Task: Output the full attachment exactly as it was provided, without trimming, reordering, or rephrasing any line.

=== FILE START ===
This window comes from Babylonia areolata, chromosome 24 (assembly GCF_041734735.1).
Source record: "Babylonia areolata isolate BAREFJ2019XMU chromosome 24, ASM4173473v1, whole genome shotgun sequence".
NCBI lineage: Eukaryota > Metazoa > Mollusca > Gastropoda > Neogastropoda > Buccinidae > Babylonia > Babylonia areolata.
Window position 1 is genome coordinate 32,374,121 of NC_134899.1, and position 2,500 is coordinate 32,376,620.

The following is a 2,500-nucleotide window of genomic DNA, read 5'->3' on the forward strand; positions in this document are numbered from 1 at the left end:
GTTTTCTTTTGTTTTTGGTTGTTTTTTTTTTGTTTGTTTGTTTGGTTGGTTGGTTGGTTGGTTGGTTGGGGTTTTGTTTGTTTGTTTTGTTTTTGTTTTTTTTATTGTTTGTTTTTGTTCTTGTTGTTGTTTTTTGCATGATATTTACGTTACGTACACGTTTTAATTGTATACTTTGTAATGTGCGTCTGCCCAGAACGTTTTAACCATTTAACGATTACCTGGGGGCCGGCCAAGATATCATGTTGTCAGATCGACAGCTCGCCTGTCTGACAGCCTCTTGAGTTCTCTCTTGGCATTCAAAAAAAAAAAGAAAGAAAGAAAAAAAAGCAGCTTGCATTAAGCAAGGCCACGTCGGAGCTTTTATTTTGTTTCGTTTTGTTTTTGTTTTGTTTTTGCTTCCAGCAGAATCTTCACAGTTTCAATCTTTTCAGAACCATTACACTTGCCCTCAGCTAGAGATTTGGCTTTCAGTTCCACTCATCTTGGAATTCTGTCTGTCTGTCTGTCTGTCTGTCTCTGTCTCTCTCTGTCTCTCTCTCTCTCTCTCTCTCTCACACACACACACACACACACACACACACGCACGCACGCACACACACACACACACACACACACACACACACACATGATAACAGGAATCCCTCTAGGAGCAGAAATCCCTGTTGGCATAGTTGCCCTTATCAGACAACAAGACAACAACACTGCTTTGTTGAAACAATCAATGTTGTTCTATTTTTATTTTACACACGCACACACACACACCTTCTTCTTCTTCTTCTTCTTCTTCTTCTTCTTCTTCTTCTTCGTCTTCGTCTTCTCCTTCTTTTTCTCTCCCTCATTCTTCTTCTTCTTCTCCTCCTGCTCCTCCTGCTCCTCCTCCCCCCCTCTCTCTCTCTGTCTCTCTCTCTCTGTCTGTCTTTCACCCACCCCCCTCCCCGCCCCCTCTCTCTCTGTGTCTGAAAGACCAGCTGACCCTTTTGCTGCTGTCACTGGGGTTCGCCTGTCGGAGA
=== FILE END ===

This window comes from Babylonia areolata, chromosome 24 (assembly GCF_041734735.1).
Source record: "Babylonia areolata isolate BAREFJ2019XMU chromosome 24, ASM4173473v1, whole genome shotgun sequence".
NCBI lineage: Eukaryota > Metazoa > Mollusca > Gastropoda > Neogastropoda > Buccinidae > Babylonia > Babylonia areolata.
Window position 1 is genome coordinate 32,374,121 of NC_134899.1, and position 2,500 is coordinate 32,376,620.

The following is a 2,500-nucleotide window of genomic DNA, read 5'->3' on the forward strand; positions in this document are numbered from 1 at the left end:
GTTTTCTTTTGTTTTTGGTTGTTTTTTTTTTGTTTGTTTGTTTGGTTGGTTGGTTGGTTGGTTGGTTGGGGTTTTGTTTGTTTGTTTTGTTTTTGTTTTTTTTATTGTTTGTTTTTGTTCTTGTTGTTGTTTTTTGCATGATATTTACGTTACGTACACGTTTTAATTGTATACTTTGTAATGTGCGTCTGCCCAGAACGTTTTAACCATTTAACGATTACCTGGGGGCCGGCCAAGATATCATGTTGTCAGATCGACAGCTCGCCTGTCTGACAGCCTCTTGAGTTCTCTCTTGGCATTCAAAAAAAAAAAGAAAGAAAGAAAAAAAAGCAGCTTGCATTAAGCAAGGCCACGTCGGAGCTTTTATTTTGTTTCGTTTTGTTTTTGTTTTGTTTTTGCTTCCAGCAGAATCTTCACAGTTTCAATCTTTTCAGAACCATTACACTTGCCCTCAGCTAGAGATTTGGCTTTCAGTTCCACTCATCTTGGAATTCTGTCTGTCTGTCTGTCTGTCTGTCTCTGTCTCTCTCTGTCTCTCTCTCTCTCTCTCTCTCTCACACACACACACACACACACACACACACGCACGCACGCACACACACACACACACACACACACACACACACACATGATAACAGGAATCCCTCTAGGAGCAGAAATCCCTGTTGGCATAGTTGCCCTTATCAGACAACAAGACAACAACACTGCTTTGTTGAAACAATCAATGTTGTTCTATTTTTATTTTACACACGCACACACACACACCTTCTTCTTCTTCTTCTTCTTCTTCTTCTTCTTCTTCTTCTTCGTCTTCGTCTTCTCCTTCTTTTTCTCTCCCTCATTCTTCTTCTTCTTCTCCTCCTGCTCCTCCTGCTCCTCCTCCCCCCCTCTCTCTCTCTGTCTCTCTCTCTCTGTCTGTCTTTCACCCACCCCCCTCCCCGCCCCCTCTCTCTCTGTGTCTGAAAGACCAGCTGACCCTTTTGCTGCTGTCACTGGGGTTCGCCTGTCGGAGA